100

99.8

2. Connect the common emitter configuration circuit shown in Figure 5.1. Start
with both power
supplies set to 0 V. The purpose of R1 is to limit base current
and to allow the determination of the base current IB. Slowly increase VBB until VR1
is 1.65 V. This sets up a base current of 50 A, which
can be shown by applying
Ohm's Law to R1.

3. Without disturbing the setting of VBB, slowly increase VCC until 2.0 V is
measured between the
transistor's collector and emitter (VCE). Then measure

Electronics Devices and Circuits Theory


Experiment No.5

and record VR2 for the setting. Record VR2 in Table 5.3 under columns labeled Base
Current = 50 A.
TABLE 5.#
Base Current = 50 A

Base Current = 100 A

Base Current = 150 A

VCE
(measure
d)
2.0

VR2
(measure
d)
0.95 V

Ic
(computed
)
9.5 mA

VR2
(measure
d)
2V

IC
(compute
d)
20 mA

VR2
(measure
d)
2.77 V

IC
(computed
)
27.7 mA

4.0

1V

10 mA

2.07 V

20.7 mA

3.02 V

30.2 mA

6.0

1.05 V

10.5 mA

2.15 V

21.5 mA

3.31 V

33.1 mA

8.0

1.09 V

10.9 mA

2.27 V

22.7 mA

3.51 V

35.1 mA

10.0

1.13 V

11.3 mA

2.40 V

24 mA

3.70 V

37 mA

4. Compute the collector current , IC, by applying Ohm's Law to R2. Used the
measured voltage, VR2, and measured resistance, R2, to determine the current.
Note that the current R2 is in the same as IC for the transistor.
Enter the computed collector current in Table 5.3 under the columns labeled Base
Current = 50 A.

5. Without disturbing the setting of VBB, slowly increase VCC until 4.0 V is
measured between the
transistor's collector and emitter (VCE). Then measure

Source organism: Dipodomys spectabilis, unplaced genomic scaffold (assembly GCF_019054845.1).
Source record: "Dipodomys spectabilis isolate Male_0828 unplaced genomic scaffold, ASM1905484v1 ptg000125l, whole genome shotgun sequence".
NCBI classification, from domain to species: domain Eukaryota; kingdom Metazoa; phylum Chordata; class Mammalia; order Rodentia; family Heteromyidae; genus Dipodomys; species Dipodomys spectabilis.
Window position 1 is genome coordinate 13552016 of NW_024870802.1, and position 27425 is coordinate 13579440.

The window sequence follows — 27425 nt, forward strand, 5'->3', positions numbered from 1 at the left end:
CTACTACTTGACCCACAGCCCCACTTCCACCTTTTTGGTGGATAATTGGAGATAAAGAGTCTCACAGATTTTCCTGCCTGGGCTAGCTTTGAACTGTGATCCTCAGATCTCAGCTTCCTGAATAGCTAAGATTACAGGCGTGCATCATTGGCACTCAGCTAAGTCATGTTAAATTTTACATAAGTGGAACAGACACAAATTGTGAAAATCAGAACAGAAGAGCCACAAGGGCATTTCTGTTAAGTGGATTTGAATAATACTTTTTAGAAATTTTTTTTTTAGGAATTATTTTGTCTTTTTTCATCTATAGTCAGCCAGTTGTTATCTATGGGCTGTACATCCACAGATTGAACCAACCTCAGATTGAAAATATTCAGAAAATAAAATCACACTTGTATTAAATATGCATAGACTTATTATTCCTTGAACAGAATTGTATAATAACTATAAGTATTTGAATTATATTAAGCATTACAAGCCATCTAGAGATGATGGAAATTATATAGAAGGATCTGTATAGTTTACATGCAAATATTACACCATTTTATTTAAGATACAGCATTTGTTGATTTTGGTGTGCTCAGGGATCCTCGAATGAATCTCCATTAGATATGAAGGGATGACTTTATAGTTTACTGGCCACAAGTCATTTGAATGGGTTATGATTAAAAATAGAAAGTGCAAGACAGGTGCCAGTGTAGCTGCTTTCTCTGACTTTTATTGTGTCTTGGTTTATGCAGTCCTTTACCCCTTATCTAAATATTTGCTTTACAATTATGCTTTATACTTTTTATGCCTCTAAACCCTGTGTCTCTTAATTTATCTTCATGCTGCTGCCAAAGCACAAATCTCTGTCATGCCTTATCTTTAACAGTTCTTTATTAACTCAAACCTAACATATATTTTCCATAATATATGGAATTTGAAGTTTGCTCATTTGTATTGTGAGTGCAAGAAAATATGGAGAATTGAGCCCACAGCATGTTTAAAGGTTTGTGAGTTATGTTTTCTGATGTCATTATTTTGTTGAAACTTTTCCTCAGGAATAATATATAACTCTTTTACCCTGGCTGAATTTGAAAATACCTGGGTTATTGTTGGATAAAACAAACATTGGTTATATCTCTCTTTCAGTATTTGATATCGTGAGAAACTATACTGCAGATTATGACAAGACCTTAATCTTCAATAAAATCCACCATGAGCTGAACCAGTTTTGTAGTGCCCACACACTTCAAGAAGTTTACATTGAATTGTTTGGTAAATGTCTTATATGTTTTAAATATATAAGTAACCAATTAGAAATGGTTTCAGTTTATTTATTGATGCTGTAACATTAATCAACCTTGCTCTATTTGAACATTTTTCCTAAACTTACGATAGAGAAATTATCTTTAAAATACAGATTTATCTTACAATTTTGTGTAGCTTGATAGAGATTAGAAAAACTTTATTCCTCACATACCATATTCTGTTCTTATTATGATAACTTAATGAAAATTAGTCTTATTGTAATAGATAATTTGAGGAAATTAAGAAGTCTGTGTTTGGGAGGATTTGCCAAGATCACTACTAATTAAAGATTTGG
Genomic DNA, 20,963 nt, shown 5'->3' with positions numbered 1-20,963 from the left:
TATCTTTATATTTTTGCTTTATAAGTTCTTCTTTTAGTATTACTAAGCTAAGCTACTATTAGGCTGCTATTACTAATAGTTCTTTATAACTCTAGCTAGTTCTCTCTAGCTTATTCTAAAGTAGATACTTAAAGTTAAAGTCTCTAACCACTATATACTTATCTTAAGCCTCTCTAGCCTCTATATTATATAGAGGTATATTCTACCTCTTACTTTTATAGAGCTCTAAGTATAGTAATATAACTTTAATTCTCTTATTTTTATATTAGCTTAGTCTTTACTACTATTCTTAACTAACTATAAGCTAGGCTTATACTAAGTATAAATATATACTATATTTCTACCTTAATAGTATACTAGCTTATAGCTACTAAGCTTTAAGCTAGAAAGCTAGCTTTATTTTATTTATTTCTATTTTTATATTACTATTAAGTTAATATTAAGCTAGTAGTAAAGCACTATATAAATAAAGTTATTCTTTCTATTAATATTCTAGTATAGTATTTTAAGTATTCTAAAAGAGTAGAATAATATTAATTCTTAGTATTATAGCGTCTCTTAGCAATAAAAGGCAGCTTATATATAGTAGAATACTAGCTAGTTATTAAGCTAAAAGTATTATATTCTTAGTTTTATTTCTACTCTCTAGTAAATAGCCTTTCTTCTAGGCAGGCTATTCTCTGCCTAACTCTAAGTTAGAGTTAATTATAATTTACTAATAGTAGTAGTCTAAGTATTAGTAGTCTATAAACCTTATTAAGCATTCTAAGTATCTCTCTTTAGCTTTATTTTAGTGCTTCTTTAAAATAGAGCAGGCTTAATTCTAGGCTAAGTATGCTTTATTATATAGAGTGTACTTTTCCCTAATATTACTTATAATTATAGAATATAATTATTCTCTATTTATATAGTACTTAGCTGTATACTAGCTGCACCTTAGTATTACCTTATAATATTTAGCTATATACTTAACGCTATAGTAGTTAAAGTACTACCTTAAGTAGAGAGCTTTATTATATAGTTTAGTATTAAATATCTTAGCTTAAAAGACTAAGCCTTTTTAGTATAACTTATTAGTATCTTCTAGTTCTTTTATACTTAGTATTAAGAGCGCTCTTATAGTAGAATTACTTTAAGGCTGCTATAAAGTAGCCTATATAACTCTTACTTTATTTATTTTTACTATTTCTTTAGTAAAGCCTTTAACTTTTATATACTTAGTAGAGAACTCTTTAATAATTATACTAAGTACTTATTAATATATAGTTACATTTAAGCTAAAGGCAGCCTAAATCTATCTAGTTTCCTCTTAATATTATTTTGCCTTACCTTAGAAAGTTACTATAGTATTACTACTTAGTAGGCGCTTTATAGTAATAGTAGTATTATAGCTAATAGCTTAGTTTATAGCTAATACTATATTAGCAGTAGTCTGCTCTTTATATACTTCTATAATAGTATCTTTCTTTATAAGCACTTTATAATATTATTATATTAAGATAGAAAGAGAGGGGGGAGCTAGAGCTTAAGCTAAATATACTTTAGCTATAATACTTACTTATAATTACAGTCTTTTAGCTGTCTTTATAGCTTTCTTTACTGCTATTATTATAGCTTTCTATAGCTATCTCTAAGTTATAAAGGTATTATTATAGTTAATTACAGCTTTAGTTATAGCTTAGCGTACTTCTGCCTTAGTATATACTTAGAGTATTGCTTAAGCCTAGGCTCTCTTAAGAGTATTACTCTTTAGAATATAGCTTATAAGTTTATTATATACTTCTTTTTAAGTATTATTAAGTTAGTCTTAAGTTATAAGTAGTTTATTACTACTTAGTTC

and record VR2 for the setting. Compute the collector current , IC, by applying Ohm's
Law in step 4. Continue in this manner for each of the values of VCE listed in Table
5.3.
A.

6. Reset VCC for 0 V and adjust VBB until VR2 is 3.3 V. The base current is now 100

7. Without disturbing the setting of VBB, slowly increase VCC until VCE is 4.0 V. Then
measure and record VR2 for the setting in Table 5.3 under the columns labeled Base
Current = 100 A. . Compute
the collector current , IC, by applying Ohm's Law to

R2. Enter the computed collector current in Table

5.3.

8. Increase VCC until VCE is equal to 4.0 V. Measure and record VR2 for this setting.
Continue in this
manner for each of the values of VCE listed in Table 5.3.
A.

9. Reset VCC for 0 V and adjust VBB until VR2 is 4.95 V. The base current is now 150
10. Complete the table 5.3 by repeating steps 7 and 8 for 150 A of base current.

11. Plot three collector characteristic curves using the data tabulated in Table 5.3 . The
collector characteristic's curve is a graph of VCE versus IC for a constant base current.

Electronics Devices and Circuits Theory


Experiment No.5

Choose a scale for IC that allows the largest current observed to fit on the graph.
Label each curve with the base current it
represents. Graph the data using the
plot below.

12. Use the characteristic curve you plotted to determine the DC for the
transistor at a VCE of 3.0 V and a base current of 50, 100, 150 A. Then repeat the
procedure for a DC at a VCE of 5.0 V. Record your results in Table 5.4

Current Gain, DC
VCE

IB = 50 A

IB = 100 A

IB = 150 A

3.0

210

204

198

5.0

214

215

215.33

Electronics Devices and Circuits Theory